Quite a while ago, I was gifted a copy of "Mastermind: How to Think Like Sherlock Holmes". I poked at it and made some comments about the writing style here, but I am a terrible person, especially when it comes to things that have no formal deadlines, and it's taken me this long to figure out how to make my draft of the book report into a readable document.

I admit to having little patience with these sorts of books. Aside from resisting the urge to snap something about not teaching your grandmother to suck eggs, a lot of them are boring. You can only reword "pay attention to your surroundings and remember to think about stuff" -- which is the actual mechanic of the trick -- so many times before your 300 page magnum opus starts to get tedious. Konnikova peppers hers with bits of memoir, which to me are the more interesting part. She also shovels in a lot of pop psychology, so if you're tired of hearing about how you can only hold X things in working memory or pay attention to Y things at a time, you might want to skim a lot.

Konnikova is obviously trying to write for a lay audience. The book is in sections, each structured according to standard pedagogy. Intro, demo, recap, demo, summary. If you learn well like this, it'll work just fine, with the added bonus that the reinforcing material she adds is largely from the Holmes canon -- she's just as much a fangirl as the rest of us. If you hate this and spent most of your time in school mentally praying for the teacher to shut up shut up SHUT UP because you'd gotten it four repeats ago, this will drive you bananas, because it makes her sound like she's constantly going around in circles. The vocabulary is easily collegiate and the explanations are clearly aimed at adults, but the elementary "lesson book" construction got tedious for me very quickly.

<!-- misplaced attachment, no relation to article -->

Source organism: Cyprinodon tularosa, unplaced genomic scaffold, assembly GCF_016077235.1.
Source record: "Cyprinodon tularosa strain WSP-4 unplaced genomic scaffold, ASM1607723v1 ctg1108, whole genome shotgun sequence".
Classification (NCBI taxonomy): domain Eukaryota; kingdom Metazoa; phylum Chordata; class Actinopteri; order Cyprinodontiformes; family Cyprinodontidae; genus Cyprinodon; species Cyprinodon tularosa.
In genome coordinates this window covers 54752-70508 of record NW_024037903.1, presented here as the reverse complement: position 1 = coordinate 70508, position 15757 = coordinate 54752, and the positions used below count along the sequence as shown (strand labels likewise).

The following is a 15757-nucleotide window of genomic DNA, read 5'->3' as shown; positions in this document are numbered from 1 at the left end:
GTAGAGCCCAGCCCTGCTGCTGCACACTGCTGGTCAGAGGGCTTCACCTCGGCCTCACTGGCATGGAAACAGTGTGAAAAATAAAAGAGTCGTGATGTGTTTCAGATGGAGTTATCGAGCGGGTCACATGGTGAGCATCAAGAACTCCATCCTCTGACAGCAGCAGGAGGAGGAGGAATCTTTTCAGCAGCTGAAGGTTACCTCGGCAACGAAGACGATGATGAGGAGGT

All of these books have one additional issue: They give you what you ask for, rather than what you actually want. I'm not denying that the Sherlocky thing is useful, and even quite fun, but by itself it's not really all that impressive. In a good 90% of the situations where it might actually matter, you can get the same results with a lot less effort just by turning around and asking someone what the fuck is going on. Unless you're working as an actual detective, or in some job that requires you do to differential diagnoses of people and/or machines, it is in no way necessary to learn this in order to succeed in life. An ordinary amount of sense and logic will do. The reason people think they want this skill is not to know stuff, it's to know stuff that other people don't, and bowl them over them with it. They want a demonstrable talent. The presentation of the trick has a lot less to do with deductive logic than it has to do with the kind of cognitive hiccups exploited by magicians like Penn & Teller. Not for nothing did Watson remark, repeatedly, upon Holmes' predilection for the dramatic.

Konnikova does not cover any of the showmanship aspect, and not having seen her in person, I've no idea if she even knows how that part works. Given how important it is to learn how and why to keep your trap shut about all of this so other people don't think you're an insufferable know-it-all, I consider this a serious failing of the entire genre. I'm particularly disappointed at not getting it from this author, since she would presumably have had experience in handling this in both russophone and anglophone cultures, which are vastly different in terms of personal interaction, particularly with relative strangers.